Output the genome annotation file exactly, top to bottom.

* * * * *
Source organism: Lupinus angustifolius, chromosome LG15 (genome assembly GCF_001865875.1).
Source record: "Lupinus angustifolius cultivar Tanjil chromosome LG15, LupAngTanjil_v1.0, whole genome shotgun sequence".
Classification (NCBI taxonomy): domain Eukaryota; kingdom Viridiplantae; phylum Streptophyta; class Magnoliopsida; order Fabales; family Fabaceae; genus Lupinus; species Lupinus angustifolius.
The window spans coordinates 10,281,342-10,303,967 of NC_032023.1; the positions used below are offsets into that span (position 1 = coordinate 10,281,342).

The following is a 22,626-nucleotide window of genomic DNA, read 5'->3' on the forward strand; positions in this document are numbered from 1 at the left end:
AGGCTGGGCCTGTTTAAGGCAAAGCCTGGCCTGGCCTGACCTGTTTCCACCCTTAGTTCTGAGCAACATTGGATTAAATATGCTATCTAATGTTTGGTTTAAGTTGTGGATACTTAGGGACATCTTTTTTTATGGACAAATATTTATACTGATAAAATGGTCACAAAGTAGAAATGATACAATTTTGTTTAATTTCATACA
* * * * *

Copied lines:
Source organism: Lupinus angustifolius, chromosome LG15 (genome assembly GCF_001865875.1).
Source record: "Lupinus angustifolius cultivar Tanjil chromosome LG15, LupAngTanjil_v1.0, whole genome shotgun sequence".
Classification (NCBI taxonomy): domain Eukaryota; kingdom Viridiplantae; phylum Streptophyta; class Magnoliopsida; order Fabales; family Fabaceae; genus Lupinus; species Lupinus angustifolius.
The window spans coordinates 10,281,342-10,303,967 of NC_032023.1; the positions used below are offsets into that span (position 1 = coordinate 10,281,342).

The following is a 22,626-nucleotide window of genomic DNA, read 5'->3' on the forward strand; positions in this document are numbered from 1 at the left end:
AGGCTGGGCCTGTTTAAGGCAAAGCCTGGCCTGGCCTGACCTGTTTCCACCCTTAGTTCTGAGCAACATTGGATTAAATATGCTATCTAATGTTTGGTTTAAGTTGTGGATACTTAGGGACATCTTTTTTTATGGACAAATATTTATACTGATAAAATGGTCACAAAGTAGAAATGATACAATTTTGTTTAATTTCATACA